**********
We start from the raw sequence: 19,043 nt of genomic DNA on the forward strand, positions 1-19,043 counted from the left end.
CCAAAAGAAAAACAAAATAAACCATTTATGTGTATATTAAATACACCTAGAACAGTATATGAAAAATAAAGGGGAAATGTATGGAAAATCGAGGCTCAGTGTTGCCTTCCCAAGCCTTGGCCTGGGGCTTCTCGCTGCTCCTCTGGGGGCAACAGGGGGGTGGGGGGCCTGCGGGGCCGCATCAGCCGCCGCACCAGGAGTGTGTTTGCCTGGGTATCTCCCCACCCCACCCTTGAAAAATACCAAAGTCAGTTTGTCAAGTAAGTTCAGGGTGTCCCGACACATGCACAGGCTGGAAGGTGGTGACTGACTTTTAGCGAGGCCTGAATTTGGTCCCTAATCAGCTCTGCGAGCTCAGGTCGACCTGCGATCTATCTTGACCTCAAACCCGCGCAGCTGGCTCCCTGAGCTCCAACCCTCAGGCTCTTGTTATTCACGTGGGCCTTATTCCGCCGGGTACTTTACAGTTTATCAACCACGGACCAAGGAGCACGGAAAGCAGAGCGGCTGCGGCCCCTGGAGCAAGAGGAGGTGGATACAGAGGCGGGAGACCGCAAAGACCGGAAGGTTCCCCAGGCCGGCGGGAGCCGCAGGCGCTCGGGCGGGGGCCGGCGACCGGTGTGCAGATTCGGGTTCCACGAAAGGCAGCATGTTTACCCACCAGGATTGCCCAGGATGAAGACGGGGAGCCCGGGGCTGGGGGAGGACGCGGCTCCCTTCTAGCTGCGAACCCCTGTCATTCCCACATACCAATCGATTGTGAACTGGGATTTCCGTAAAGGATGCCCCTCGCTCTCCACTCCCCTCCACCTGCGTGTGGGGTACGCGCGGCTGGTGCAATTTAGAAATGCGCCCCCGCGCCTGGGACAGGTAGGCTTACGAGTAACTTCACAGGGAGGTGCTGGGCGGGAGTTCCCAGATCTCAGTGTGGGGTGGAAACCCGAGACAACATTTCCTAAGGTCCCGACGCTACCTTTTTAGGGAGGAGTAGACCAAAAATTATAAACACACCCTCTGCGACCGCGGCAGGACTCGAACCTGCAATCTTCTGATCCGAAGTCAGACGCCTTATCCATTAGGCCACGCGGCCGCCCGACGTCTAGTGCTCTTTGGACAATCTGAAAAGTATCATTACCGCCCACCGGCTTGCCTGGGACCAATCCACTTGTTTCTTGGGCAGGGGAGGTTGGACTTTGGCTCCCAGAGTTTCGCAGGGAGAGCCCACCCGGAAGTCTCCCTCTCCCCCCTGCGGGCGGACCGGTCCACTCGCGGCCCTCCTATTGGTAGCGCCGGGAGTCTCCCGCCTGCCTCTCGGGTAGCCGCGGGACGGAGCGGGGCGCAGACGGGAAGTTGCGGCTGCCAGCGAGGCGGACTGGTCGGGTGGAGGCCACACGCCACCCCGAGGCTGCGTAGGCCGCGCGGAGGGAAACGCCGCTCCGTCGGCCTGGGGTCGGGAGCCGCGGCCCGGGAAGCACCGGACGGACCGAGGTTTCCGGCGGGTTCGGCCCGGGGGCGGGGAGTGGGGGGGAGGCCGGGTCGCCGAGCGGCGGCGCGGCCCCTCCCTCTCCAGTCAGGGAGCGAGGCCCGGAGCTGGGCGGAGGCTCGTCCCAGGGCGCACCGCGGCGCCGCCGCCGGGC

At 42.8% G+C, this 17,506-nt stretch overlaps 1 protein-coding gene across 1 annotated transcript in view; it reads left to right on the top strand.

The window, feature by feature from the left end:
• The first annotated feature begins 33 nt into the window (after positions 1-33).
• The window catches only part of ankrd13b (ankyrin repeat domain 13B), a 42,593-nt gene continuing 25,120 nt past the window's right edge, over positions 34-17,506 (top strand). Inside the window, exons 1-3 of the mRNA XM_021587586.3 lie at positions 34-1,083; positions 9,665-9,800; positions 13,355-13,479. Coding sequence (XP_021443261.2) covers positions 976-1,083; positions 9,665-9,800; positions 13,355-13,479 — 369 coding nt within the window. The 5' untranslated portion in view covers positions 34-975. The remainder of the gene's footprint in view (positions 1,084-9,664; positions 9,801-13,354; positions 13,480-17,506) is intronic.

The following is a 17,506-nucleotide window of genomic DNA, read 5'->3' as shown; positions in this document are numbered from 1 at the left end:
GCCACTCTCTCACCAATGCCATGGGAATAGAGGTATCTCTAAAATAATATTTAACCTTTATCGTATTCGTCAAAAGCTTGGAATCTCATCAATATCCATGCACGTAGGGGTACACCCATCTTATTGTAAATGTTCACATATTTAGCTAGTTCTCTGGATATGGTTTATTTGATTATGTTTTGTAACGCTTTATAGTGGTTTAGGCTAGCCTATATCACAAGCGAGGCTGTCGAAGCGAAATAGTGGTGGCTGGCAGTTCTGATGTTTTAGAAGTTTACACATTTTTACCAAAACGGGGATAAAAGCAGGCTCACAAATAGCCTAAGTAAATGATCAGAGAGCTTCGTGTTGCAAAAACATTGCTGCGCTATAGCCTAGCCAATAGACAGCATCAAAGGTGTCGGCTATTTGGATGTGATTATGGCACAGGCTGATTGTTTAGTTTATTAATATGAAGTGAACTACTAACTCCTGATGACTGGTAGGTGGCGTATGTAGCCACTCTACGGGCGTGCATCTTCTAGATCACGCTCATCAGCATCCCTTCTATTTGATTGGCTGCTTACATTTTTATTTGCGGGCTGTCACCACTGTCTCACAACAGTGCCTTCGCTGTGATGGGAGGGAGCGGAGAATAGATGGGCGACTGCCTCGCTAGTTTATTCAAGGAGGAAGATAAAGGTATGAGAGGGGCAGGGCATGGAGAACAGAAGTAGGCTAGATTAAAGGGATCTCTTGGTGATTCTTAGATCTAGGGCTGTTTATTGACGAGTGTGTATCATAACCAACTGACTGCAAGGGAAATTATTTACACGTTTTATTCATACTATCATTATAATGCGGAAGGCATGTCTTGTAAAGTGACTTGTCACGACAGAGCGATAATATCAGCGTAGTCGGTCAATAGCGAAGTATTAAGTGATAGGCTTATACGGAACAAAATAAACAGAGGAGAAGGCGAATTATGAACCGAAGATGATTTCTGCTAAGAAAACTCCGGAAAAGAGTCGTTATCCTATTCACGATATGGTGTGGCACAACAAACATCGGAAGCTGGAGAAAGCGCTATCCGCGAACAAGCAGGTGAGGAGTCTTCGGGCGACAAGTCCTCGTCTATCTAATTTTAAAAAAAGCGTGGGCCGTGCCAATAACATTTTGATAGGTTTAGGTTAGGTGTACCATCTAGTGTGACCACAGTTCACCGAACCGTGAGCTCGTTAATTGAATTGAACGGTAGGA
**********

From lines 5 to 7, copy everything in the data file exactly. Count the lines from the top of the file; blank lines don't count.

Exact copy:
• The first annotated feature begins 33 nt into the window (after positions 1-33).
• The window catches only part of ankrd13b (ankyrin repeat domain 13B), a 42,593-nt gene continuing 25,120 nt past the window's right edge, over positions 34-17,506 (top strand). Inside the window, exons 1-3 of the mRNA XM_021587586.3 lie at positions 34-1,083; positions 9,665-9,800; positions 13,355-13,479. Coding sequence (XP_021443261.2) covers positions 976-1,083; positions 9,665-9,800; positions 13,355-13,479 — 369 coding nt within the window. The 5' untranslated portion in view covers positions 34-975. The remainder of the gene's footprint in view (positions 1,084-9,664; positions 9,801-13,354; positions 13,480-17,506) is intronic.

The following is a 17,506-nucleotide window of genomic DNA, read 5'->3' as shown; positions in this document are numbered from 1 at the left end: